Afghanistan isn’t lost — yet — but with the Taliban advancing rapidly, the debate over “who lost Afghanistan?” has already begun. Republicans, ignoring that it was President Donald Trump who began the withdrawal, are blaming President Biden for “a disaster in the making.” Biden defended himself last week by claiming that we had achieved our “objectives” — “to get the terrorists who attacked us on 9/11 and to deliver justice to Osama Bin Laden” — and, beyond that, “it’s up to the people of Afghanistan to decide on what government they want.” Retired Lt. Gen. H.R. McMaster, Trump’s national security adviser, jumped in to blame media “disinterest and defeatism” for creating the “conditions for capitulation,” while progressive MSNBC host Mehdi Hasan argued “the original invasion itself was an outrage, given there were no Afghans aboard any of the 4 planes” on Sept. 11, 2001.
Suffice it to say there is plenty of blame to go around for what is likely to be remembered as the second major war — after Vietnam — that the United States has lost. But it shouldn’t fall on the media. McMaster himself once wrote that the “war in Vietnam” was not “lost on the front pages of the New York Times,” and the same is true in Afghanistan. Negative news articles reflect reality — they don’t create it.
The real blame falls squarely on politicians and generals — both American and Afghan. A succession of U.S. presidents made one mistake after another. While George W. Bush was right to go into Afghanistan (which is where the attack originated, even if there were no Afghans on the 9/11 planes), he was wrong to pivot to a war of choice in Iraq. Barack Obama implemented a halfhearted, time-limited troop surge that encouraged the Taliban to wait it out. Trump negotiated an agreement that demanded next to nothing of the Taliban in return for a U.S. pullout. Biden, instead of pointing out that the Taliban had failed to break ties with al-Qaeda, moved ahead with the withdrawal anyway despite the likelihood that Afghanistan will once again become a terrorist haven.
The U.S. military cannot escape blame for this fiasco. As The Post’s Afghanistan Papers series pointed out, U.S. forces failed to “build a competent Afghan army and police force” or to tell the truth about how badly the war was going. This was more a matter of self-deception than of conscious lying. With its gung-ho, can-do ethos, the U.S. military is inherently inclined to highlight evidence of “progress,” however chimerical, instead of focusing on far more pervasive problems.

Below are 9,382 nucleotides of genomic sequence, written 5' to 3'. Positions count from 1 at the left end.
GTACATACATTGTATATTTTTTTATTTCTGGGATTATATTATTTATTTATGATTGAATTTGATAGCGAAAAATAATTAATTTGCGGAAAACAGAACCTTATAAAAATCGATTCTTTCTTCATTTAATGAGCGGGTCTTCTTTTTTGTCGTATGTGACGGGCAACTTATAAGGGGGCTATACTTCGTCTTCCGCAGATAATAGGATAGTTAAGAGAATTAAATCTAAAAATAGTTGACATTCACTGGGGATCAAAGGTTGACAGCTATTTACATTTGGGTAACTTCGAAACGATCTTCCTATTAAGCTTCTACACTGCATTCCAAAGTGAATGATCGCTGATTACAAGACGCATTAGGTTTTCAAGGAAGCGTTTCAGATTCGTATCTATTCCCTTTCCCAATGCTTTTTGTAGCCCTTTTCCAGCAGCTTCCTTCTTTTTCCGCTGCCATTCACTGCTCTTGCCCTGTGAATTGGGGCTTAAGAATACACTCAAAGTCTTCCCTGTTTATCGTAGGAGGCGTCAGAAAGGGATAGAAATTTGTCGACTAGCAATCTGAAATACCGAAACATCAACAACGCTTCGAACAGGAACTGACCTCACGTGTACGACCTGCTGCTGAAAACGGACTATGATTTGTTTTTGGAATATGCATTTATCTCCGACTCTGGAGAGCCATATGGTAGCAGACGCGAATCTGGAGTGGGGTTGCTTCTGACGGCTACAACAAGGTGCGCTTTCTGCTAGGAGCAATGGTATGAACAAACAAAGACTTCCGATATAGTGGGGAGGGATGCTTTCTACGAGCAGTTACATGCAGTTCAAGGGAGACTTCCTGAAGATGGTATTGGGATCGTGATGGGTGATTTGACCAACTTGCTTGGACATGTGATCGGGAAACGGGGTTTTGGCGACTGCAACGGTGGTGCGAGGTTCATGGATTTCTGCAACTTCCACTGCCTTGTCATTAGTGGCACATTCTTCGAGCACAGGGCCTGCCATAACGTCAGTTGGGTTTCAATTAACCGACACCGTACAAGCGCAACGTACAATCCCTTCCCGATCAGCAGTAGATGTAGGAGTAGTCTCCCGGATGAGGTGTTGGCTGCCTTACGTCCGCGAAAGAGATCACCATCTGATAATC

As poorly as U.S. politicians and military leaders performed, their Afghan counterparts have been far worse. The reasons that so much of the Afghan army appears to be crumbling in the face of the enemy — just as the Iraqi army did in 2014 — are poor leadership and pervasive corruption. As a former Afghan finance minister told the New York Times: “The mismanagement has led us to where we are today.” Even now, with the enemy practically at the gates, the Afghan elite continue to squabble among themselves rather than unite to save the nation.
Given the dysfunction and corruption of the Afghan political class, it is tempting to simply wash our hands of the country, as Biden is now doing, by suggesting that we’ve done enough and now it’s up to them. There is a logic to this argument, but in Afghanistan, the United States is itself complicit in misgovernance — just as we were in South Vietnam.
For 20 years, we pumped untold billions into Afghanistan and cut unsavory deals with corrupt warlords. In the process, we empowered abusive crooks while making the Afghan military reliant on our support. The sudden withdrawal of U.S. air power has been a crippling blow, not only militarily but also psychologically, because we are also withdrawing the contractors who keep Afghan aircraft flying. By leaving, we’re not giving the people of Afghanistan the opportunity to decide how they want to be governed, as Biden said. We’re giving a barbaric insurgency the opportunity to oppress them.
After having invested so much for so long in Afghanistan, we cannot now escape responsibility for its fate. In 1975, a U.S. Army colonel famously told a North Vietnamese colonel, “You know, you never beat us on the battlefield.” His counterpart responded, “That may be so, but it is also irrelevant.”
Indeed. Guerrillas prevail not by outfighting but by outlasting a more powerful foe. The Taliban has done just that. It has not yet defeated the government in Kabul, but it has already defeated the one in Washington. Let the recriminations and finger-pointing begin. If Vietnam is any indication, the Afghanistan “blame game” could roil U.S. politics for decades to come.